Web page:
Red Bull braced for engine penalties at Monza
Red Bull’s Daniel Ricciardo and Daniil Kvyat are set to take strategic grid penalties at next week’s Italian Formula One Grand Prix to give themselves the best chance at the following race in Singapore.
“I’m fairly certain we will be taking new engines with both cars (at Monza) considering the amount of races left,” team principal Christian Horner told reporters after Sunday’s Belgian Grand Prix.
“It’s inevitable that we will be staring down the barrel of our next penalty.
“Strategically Monza is the most likely, we don’t want to be going into Singapore with old engines or any risk,” added Horner who saw Kvyat finish fourth in Spa while Ricciardo retired.
“That’s really our next chance to shine.”
Monza is the fastest track on the calendar and likely to favour Mercedes, whose engine has eclipsed the Renault unit in the back of the Red Bull since the V6 turbo hybrid was introduced last year.
But Singapore, a floodlit night race with a tight and twisty layout, should play more to Red Bull’s strengths after they finished second and third at equally slow Hungary and fourth and fifth in Monaco.
Red Bull finished second and third in Singapore last season.
Both Australian Ricciardo and Russian Kvyat have already had 10 place grid penalties this season, in Austria, for exceeding their allocation of four power units.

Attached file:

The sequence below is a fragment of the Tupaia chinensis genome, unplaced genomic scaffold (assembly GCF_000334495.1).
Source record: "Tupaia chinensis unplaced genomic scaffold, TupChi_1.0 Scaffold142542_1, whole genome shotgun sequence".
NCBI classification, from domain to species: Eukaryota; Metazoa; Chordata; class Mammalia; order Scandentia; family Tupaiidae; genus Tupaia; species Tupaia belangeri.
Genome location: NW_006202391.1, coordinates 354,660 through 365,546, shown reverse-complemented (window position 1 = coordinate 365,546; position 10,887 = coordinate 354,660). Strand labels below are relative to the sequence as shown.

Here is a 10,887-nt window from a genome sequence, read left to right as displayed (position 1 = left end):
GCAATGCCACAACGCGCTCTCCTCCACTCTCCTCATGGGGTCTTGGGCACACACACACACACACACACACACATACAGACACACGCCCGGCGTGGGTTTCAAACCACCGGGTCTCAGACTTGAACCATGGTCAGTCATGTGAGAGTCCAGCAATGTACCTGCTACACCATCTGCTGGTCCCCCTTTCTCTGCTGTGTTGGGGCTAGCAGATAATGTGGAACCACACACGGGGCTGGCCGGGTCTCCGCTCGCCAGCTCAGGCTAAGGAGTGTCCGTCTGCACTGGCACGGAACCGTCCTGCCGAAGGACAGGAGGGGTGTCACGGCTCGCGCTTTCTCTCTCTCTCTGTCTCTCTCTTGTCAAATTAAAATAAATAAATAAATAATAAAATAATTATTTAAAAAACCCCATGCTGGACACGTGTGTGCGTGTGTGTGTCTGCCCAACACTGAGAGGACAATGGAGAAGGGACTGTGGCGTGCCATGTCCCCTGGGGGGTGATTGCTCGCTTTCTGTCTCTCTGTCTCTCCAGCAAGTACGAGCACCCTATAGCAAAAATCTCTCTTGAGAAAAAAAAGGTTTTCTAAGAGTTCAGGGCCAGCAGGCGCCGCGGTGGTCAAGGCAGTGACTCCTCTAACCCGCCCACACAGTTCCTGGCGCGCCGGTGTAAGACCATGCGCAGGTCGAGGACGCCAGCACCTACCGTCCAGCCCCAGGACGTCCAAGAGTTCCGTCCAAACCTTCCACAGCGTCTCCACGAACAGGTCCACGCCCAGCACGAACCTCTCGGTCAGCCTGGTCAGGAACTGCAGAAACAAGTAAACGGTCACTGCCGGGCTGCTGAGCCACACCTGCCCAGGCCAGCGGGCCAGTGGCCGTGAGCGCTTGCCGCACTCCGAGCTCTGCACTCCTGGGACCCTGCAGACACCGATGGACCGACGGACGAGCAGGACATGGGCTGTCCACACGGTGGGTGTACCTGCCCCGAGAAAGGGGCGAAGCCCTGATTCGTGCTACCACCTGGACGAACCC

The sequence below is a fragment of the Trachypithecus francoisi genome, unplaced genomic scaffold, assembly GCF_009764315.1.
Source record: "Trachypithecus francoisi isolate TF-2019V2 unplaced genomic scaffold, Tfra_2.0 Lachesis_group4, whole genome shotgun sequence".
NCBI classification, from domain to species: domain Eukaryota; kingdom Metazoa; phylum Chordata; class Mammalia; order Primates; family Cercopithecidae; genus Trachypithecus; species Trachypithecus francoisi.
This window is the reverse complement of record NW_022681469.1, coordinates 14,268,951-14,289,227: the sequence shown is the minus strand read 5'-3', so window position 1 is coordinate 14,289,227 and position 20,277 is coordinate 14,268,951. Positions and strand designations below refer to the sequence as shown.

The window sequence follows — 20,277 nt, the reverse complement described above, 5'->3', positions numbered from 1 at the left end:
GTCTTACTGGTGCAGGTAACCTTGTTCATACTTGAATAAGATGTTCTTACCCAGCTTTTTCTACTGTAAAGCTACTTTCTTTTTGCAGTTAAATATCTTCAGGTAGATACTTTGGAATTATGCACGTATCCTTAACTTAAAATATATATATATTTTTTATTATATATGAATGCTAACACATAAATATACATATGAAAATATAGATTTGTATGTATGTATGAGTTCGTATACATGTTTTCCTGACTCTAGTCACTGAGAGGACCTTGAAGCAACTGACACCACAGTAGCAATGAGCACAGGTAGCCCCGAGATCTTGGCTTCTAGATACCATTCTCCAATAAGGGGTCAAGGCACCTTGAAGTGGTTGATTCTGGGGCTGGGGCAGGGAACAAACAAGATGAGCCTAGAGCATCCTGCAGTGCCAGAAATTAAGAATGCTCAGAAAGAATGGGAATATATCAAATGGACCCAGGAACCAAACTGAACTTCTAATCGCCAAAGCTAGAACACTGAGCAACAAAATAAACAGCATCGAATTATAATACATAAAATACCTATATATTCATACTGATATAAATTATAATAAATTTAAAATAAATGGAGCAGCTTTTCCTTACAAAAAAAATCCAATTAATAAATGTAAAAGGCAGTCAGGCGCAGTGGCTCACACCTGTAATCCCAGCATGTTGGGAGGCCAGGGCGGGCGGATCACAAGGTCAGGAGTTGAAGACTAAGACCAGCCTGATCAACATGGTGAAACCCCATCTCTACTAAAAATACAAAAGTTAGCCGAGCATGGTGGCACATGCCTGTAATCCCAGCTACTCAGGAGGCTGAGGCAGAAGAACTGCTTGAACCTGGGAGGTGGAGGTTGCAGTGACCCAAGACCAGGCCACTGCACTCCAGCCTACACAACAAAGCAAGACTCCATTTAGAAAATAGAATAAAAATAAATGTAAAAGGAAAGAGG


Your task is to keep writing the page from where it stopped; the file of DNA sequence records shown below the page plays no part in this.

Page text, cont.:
Their problems have been nothing as dramatic as Honda-powered McLaren, whose drivers collected a meaningless combined drop of 105 places on the 20-slot grid last weekend, but relations with Renault have been fractious.
Speculation in Spa suggested they may have reached breaking point already, with some claiming that the team had handed Renault a formal letter of intent to end the contract which expires in 2016 and seeking a deal with Mercedes.
Horner said the bigger question was what Renault were planning to do, with the French manufacturer assessing whether to quit the sport or become more involved as a full works outfit by buying another team.
“Hopefully that will become forthcoming in the next few weeks,” he said. “We’ve got an agreement with Renault until 2016 and anything other than that is purely speculation at the moment.
“Our aim is to be as competitive as we can as quickly as we can. First of all we want to understand what the situation with Renault is, what commitment they’ve got to reducing the deficit (to Mercedes).”